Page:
You could be the most efficient "round" pedaller on the planet and still be unable to eliminate the tendency to bounce on the sprung saddle, especially pedalling hard uphill.

    I noticeably bounce more on my (unsprung) Brooks saddles than my firmer Selle Italia saddles, due to the sag in the leather "hammock" of the Brooks ... but this is what makes a Brooks so comfy over the long haul.

    Sprung Brooks saddles should be restricted to more commuter-style, upright bikes where hitting a bump is transferred directly up the spine and unweighting is less easy to do. Sprung saddles are a bad choice on performance-oriented bikes.
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  19. #19
    Administrator Allen's Avatar
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    Got a Champ Flyer, it's noticeably more comfortable than my B17 Imperial over rough roads.

  20. #20
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    With my body weight of 160 pounds the springs on my Conquest (sprung Professional/ATB saddle) becomes active only on big, sharp jolts, such as potholes. Otherwise, it rides like an unsprung Professional.
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  21. #21
    jcm
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    "I noticeably bounce more on my (unsprung) Brooks saddles than my firmer Selle Italia saddles, due to the sag in the leather "hammock" of the Brooks ... but this is what makes a Brooks so comfy over the long haul.

    Sprung Brooks saddles should be restricted to more commuter-style, upright bikes where hitting a bump is transferred directly up the spine and unweighting is less easy to do. Sprung saddles are a bad choice on performance-oriented bikes."


    Agreed, but I would add touring as a good application for sprung saddles.

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    I have both a sprung and unsprung Brooks. If my cadence gets over 100-102 on the sprung saddle, I start to notice a bit of bounce. If I go over about 110 on the unsprung saddle I may start to bounce. When my cadence is a more normal 95 or so I don’t notice a difference between the two saddles.
    In terms of comfort I didn’t think there any difference. Then I went for a tour. After about 5 days in the sprung saddle, I realized my butt wasn’t sore. IMO, the difference was subtle unless I was spending many hours on the bike. Since then I spent more attention to the differences between the two saddles and concluded that the sprung saddle was indeed more comfortable for longer rides.
    Hope my experience helps.

  23. #23
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    That settles it - you all have confirmed what I suspected...

    I'm going sprung, baby!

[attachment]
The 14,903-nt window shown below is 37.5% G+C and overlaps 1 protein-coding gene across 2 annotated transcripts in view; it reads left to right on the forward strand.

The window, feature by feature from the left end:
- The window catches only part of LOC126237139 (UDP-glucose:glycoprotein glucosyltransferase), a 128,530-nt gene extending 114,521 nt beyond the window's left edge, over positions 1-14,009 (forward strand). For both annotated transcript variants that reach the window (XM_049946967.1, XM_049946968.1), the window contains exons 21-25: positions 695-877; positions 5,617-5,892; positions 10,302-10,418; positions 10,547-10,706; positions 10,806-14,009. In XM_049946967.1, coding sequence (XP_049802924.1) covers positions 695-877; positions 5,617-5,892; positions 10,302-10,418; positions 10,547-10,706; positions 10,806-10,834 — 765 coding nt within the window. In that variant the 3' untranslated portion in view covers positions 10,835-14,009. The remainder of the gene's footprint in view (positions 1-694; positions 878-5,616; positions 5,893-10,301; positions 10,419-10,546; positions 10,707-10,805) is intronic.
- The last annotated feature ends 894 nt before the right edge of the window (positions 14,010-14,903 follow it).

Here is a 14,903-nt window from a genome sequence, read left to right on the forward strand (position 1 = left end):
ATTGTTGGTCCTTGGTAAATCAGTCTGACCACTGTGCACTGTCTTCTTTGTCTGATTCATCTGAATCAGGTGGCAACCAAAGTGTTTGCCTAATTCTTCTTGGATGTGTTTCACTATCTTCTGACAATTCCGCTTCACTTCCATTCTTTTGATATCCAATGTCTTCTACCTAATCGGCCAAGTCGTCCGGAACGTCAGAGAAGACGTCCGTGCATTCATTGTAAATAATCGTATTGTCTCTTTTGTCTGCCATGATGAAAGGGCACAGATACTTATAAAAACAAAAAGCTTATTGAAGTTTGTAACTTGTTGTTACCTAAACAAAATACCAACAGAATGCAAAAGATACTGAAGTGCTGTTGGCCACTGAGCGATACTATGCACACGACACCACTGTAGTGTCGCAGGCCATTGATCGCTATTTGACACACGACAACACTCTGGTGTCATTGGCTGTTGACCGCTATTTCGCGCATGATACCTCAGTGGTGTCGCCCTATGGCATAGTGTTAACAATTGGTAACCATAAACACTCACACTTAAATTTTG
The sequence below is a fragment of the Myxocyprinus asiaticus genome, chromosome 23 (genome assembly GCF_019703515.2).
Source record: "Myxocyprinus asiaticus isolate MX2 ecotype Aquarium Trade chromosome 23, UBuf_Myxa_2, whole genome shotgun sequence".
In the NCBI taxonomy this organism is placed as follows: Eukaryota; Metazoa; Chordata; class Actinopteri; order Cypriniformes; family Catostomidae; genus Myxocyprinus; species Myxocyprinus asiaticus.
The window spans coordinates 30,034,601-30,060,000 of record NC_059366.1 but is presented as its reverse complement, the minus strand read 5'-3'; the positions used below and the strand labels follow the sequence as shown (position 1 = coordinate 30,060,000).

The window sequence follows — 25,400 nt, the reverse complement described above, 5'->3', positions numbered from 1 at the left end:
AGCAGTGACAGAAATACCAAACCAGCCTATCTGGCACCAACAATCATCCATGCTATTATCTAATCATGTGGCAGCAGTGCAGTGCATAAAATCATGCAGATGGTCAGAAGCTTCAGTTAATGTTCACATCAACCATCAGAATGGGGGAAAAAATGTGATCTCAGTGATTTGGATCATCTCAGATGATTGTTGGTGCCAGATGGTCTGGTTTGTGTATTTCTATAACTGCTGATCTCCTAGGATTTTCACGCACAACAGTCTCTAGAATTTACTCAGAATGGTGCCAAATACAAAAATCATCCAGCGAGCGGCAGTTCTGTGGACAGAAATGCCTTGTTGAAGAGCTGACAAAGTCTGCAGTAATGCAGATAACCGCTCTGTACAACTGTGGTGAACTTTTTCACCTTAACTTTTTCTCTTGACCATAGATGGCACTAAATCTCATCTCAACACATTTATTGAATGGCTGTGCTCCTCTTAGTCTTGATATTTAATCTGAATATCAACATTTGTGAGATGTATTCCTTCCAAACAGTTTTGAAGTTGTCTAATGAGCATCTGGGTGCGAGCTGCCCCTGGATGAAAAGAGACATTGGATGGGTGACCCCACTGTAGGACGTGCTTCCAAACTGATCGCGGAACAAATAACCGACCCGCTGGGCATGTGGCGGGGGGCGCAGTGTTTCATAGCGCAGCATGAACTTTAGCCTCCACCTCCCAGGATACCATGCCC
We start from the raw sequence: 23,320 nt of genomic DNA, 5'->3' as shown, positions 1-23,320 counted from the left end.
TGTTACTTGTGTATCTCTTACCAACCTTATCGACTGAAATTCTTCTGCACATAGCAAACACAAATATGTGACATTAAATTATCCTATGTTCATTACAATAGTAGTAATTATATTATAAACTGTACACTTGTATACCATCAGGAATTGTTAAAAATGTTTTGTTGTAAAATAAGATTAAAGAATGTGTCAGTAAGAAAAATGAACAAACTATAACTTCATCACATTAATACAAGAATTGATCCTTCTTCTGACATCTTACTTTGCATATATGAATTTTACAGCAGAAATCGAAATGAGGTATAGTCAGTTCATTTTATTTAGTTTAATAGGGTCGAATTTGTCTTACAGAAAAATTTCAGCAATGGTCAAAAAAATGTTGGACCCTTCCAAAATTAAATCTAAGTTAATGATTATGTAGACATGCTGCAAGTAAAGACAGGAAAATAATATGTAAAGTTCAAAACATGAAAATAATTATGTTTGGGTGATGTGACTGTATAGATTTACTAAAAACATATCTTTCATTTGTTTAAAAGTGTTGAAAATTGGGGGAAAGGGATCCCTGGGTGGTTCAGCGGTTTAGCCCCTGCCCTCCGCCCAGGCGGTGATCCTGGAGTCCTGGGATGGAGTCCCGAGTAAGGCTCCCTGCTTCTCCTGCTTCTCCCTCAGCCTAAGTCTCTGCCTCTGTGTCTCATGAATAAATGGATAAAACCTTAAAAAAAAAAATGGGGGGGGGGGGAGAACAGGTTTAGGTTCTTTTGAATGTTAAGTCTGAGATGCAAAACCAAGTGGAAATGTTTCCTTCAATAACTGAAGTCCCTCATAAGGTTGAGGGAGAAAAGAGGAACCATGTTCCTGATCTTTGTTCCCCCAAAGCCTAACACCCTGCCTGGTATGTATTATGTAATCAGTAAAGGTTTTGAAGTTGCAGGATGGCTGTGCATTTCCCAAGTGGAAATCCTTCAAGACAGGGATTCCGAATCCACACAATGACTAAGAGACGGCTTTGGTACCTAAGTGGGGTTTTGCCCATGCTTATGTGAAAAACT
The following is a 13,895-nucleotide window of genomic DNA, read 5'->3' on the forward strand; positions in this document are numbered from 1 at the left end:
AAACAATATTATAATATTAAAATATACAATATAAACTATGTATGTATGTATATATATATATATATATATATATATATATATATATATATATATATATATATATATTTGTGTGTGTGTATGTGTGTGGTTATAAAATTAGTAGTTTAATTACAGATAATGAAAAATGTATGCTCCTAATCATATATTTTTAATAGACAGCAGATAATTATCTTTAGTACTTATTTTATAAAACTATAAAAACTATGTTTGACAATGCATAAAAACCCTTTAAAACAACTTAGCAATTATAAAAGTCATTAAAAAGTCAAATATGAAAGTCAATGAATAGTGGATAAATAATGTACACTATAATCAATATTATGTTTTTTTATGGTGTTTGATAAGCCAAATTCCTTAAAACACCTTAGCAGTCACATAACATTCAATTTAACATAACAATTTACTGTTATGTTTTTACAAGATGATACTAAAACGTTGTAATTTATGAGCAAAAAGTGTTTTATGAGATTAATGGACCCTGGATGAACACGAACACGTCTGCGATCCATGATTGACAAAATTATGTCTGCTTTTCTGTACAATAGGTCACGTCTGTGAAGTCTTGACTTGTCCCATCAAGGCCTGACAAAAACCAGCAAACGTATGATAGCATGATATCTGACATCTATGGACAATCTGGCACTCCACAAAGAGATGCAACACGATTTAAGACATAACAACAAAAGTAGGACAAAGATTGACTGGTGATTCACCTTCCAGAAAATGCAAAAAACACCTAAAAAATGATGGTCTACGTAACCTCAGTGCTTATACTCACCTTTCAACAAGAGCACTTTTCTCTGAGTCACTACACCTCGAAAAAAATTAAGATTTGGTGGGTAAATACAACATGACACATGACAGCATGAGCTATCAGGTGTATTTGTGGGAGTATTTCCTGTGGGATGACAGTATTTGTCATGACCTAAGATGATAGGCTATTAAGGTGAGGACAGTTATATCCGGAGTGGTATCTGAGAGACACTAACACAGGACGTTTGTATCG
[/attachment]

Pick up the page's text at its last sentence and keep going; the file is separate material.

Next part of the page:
24. #24
    rhm
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    Quote Originally Posted by Randochap View Post
    I'm not sure what you are arguing here.
    Oh, I don't mean to argue, or at least not to sound argumentative! But I will reply to your remarks in a somewhat mixed up order....
    Quote Originally Posted by Randochap View Post
    Sprung Brooks saddles should be restricted to more commuter-style, upright bikes where hitting a bump is transferred directly up the spine and unweighting is less easy to do. Sprung saddles are a bad choice on performance-oriented bikes.
    I agree. Another way to put the same principle is that your bike (and the way it is set up) should suit your riding style: if you like your handlebar higher than your seat, you will get more benefit from a sprung saddle. If you ride with your handlebar lower than your seat, the springs are more likely to annoy you.

    Quote Originally Posted by Randochap View Post
    ... If you are arguing for efficiency, "giving up on" clips or clipless systems is not the way to achieve cycling efficiency....
    Agreed, again; it's best to set up your touring bike for the way you actually do ride, rather than the way you want to ride or wish you could ride. There's a trade-off between comfort, efficiency, and other aspects of riding; and it turns out that efficiency is not my highest goal. Leaving efficiency and theory aside, my experience (having used clips for the last 30 years or so, and clipless systems for the last 10) is that I rarely take advantage of the benefits clips/cleats offer. Talking about clips/cleats in this thread is not a complete non sequitur because they allow a much more even pedaling style that reduces the tendency to bounce in the saddle. But I find that style of pedaling very tiring, and even though I can do it, I don't. So I'm actually happiest on the bikes that have neither.

    In sum, having determined that my riding style involves a low handlebar and a high cadence, I find a sprung saddle annoying.

  25. #25
    Bicycle Student bokerfest's Avatar
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    I have the Flyer. I am positive that I would have been happy with the unsprung, even though I am happy with my springs.
    JCM is right. It is a thick gauge on the springs which I like because just riding there is no bounce to the normal stroke. The only time I have been happy that I got the sprung instead of the no springs is when I am looking around enjoying the view and then BAM! I run over a pot hole. The springs have saved a lot of pain that would been felt if I did not have the springs. Then the con side of it, the springs cause more weight. I bet you will be happy with either choice and down the road you will be on another similar Brooks thread trying to defend the the product that you bought.